How important should price be when selecting your electronics distributor?
For procurement decision makers, selecting which distributor you use can impact your company’s bottom line…and your career. In her first article in a four-part series Asia-based procurement professional Ping Wang helps purchasing professionals evaluate distributors when considering price as a key decision factor.
A technology manufacturer’s sales channels and selling strategy are both carefully designed with one not being independent of the other. Your electronics distributor plays an important role in the electronics components segment of your enterprise supply chain and the distributor you choose can adversely impact these channels and resulting sales strategy if your decision process is not approached adequately.
Writing this article from an OEM’s perspective, we, as customers should understand the electronics distribution market and become familiar with helpful channels as well as how to evaluate and select a suitable distributor whose capabilities are in line with our corporate business objectives.
A thoughtfully selected distributor will create more opportunities for your company’s competitiveness in industry to help further enhance your overall corporate procurement strategy. (See, also: 7 China purchasing, supplier mistakes to avoid)
In the first of a series of four articles, I hope to inform you about distributor selection best practices and share helpful tips I’ve learned when considering a distributor based on price; geographic coverage (i.e., global or regional), the spectrum of products and services a distributor offers, followed by the fourth article in this series focused on a distributor’s capability to cooperate with your company’s strategic vision.
First, we can hardly talk about distributors without first understanding the original equipment manufacture (OEM).
Normally, if a big portion of your spending goes toward a specific product line, or brand, you would most likely explore the possibility to purchase directly from the OEM (e.g., Cisco, HuaWei and Lenovo, first, to enjoy optimal pricing and terms.
Otherwise, you are purchasing from distributors and therefore you are faced with distributor selection decisions based on the following conditions:
- You have significant purchases with a high amount spend for a specific OEM brand. Meanwhile, the OEM does not sell direct, or you decide not to purchase from the OEM directly due to pricing, terms…
- You have non-significant, infrequent, or sporadic purchases so instead of bothering to approach a new OEM, you would rather have one supplier / distributor handle all diversified brands for you.
- You have purchases with complex government regulation compliance requirements (e.g., custom clearance, tax claim processes) and you prefer the distributor provides these services to you.
In any of the situations above, price is always going to be an important factor in distributor selection. We next look at the nature of distributor pricing.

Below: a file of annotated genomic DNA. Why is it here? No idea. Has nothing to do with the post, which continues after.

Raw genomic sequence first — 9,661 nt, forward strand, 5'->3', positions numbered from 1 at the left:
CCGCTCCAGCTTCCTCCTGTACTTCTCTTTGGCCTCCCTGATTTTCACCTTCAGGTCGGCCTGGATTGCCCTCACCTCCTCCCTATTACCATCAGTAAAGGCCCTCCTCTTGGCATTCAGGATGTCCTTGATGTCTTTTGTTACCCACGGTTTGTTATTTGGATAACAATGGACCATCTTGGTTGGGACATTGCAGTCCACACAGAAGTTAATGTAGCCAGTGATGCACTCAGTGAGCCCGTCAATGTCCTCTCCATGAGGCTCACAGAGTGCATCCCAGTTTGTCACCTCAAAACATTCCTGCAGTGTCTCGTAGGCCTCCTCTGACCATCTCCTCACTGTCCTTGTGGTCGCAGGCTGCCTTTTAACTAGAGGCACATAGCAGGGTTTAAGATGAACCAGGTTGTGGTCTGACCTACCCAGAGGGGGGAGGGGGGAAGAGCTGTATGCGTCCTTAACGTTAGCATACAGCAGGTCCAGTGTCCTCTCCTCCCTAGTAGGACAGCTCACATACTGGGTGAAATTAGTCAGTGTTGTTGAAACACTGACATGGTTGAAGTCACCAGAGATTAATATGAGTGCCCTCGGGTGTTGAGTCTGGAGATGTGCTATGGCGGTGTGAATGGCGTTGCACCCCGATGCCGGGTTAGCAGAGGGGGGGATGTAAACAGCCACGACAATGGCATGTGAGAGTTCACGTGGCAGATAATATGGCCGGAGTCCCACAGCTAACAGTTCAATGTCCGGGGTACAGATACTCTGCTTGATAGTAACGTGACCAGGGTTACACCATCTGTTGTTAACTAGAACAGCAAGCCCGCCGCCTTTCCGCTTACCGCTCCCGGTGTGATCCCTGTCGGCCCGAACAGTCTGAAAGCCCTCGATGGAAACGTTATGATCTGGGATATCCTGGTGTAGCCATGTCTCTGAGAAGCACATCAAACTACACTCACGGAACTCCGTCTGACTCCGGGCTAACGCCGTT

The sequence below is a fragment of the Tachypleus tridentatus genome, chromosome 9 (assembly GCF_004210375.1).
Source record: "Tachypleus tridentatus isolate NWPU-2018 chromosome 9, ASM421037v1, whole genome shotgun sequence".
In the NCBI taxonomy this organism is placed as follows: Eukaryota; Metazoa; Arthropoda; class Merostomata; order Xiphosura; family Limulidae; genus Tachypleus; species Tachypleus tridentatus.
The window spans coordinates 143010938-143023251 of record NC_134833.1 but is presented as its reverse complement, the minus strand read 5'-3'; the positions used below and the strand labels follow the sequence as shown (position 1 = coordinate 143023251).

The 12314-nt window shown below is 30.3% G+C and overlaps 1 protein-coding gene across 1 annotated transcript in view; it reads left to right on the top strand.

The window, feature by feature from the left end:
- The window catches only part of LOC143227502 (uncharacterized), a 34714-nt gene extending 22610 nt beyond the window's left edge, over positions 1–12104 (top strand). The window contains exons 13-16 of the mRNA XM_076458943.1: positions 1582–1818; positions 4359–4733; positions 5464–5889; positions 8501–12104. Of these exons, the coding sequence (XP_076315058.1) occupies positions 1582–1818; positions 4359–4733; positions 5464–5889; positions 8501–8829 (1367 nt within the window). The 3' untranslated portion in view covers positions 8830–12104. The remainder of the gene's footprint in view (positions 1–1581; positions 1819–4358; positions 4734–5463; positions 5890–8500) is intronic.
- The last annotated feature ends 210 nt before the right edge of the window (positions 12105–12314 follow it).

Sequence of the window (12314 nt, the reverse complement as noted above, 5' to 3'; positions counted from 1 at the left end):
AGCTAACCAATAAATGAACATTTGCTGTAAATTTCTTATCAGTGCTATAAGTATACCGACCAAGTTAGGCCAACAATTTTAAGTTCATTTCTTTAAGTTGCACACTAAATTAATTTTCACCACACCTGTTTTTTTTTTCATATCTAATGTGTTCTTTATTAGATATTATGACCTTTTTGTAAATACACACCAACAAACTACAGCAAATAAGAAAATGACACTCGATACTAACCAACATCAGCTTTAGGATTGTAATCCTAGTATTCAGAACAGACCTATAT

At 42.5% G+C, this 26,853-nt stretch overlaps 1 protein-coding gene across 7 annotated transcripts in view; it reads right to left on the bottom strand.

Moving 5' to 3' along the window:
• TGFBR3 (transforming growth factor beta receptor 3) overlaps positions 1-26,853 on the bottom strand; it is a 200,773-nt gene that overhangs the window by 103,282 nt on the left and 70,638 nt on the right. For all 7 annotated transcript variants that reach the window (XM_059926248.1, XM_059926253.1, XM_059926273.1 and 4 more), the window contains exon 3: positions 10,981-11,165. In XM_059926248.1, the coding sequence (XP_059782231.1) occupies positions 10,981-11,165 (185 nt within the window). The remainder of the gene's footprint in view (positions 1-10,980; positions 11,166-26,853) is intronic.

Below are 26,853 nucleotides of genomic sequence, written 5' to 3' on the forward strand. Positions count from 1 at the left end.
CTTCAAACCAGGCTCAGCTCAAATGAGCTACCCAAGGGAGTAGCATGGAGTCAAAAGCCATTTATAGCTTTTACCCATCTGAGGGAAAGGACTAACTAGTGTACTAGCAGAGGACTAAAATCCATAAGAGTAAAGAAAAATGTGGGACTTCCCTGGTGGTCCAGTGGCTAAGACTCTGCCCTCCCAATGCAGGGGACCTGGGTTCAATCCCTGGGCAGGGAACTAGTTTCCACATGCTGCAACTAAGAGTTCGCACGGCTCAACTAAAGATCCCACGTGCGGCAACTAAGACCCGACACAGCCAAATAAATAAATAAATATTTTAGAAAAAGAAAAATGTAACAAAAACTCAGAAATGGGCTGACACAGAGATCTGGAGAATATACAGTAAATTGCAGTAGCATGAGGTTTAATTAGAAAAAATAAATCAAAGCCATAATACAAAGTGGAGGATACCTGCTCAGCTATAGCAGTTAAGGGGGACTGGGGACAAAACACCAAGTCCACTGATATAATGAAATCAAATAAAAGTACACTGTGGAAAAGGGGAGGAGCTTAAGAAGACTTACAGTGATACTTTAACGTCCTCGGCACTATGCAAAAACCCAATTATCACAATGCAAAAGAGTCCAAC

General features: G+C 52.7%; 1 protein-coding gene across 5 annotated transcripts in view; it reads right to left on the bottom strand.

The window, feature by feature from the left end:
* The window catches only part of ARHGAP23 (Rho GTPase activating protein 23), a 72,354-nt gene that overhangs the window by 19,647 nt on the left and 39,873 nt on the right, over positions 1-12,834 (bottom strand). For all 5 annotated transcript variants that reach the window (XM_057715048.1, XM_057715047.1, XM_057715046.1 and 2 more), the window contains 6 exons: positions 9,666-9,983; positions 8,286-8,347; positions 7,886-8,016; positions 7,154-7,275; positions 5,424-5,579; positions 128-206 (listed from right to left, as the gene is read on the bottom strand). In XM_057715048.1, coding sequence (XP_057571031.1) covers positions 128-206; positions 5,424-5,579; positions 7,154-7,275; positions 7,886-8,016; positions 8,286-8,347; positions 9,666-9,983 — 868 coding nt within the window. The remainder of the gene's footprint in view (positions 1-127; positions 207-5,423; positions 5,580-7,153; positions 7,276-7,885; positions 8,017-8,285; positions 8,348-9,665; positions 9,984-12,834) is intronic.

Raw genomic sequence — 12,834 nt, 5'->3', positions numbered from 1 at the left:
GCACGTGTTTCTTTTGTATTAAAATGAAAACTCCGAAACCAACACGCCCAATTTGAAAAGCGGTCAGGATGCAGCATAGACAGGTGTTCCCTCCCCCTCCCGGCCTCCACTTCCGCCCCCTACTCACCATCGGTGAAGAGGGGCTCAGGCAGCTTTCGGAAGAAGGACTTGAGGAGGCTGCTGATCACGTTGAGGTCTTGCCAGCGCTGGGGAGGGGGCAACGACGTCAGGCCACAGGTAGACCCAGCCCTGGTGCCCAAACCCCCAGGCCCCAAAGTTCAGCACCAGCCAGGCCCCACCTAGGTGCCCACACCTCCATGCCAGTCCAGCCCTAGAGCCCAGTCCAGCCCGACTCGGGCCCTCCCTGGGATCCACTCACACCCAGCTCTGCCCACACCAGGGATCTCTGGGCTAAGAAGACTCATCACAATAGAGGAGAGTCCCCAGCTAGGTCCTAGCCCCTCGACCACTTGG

In your search results, can further target provider options by choosing End Markets, then selecting Go.
In reality, it is meaningless to study price alone because price is always dependent on service agreement terms and quality of services you enjoy, including but not limited to, product quality; billing and payments, delivery logistics, tax inclusion…
You have to always take the items above into consideration, together with price, in the overall evaluation of a distributor.
Looking at price at a high level, before you begin pricing comparison among distributors, let us first understand how distributors make a profit.
In most cases, distributors cooperate with OEMs on sales strategy. Besides charges of technical services distributor provides as related to the product such as design, installation, customization and integration etc. or other services like logistics etc., there are basically two ways distributors make a profit: markups and rebates.
Some readers may feel no interest in wanting to understand the details involved regarding how a distributor determines his markups or rebates and may to think about comparative pricing of various distributors simply on a parts- / components-, or services-level.
However, your supplier evaluation program will be more effective, and accurate, if you can understand the different pricing methods distributors use which should be taken into consideration in your distribution selection. This also helps you to achieve a more effective and generic (think: apples-to-apples) comparison on distributors’ prices.
We look at markup and rebate, in detail, first.
Markup is the difference between a distributor’s purchasing price (his cost) to produce a product or service and the price he charges to sell it to you. Every distributor applies a well-defined markup (or increase) amount to the products and services he sells to customers.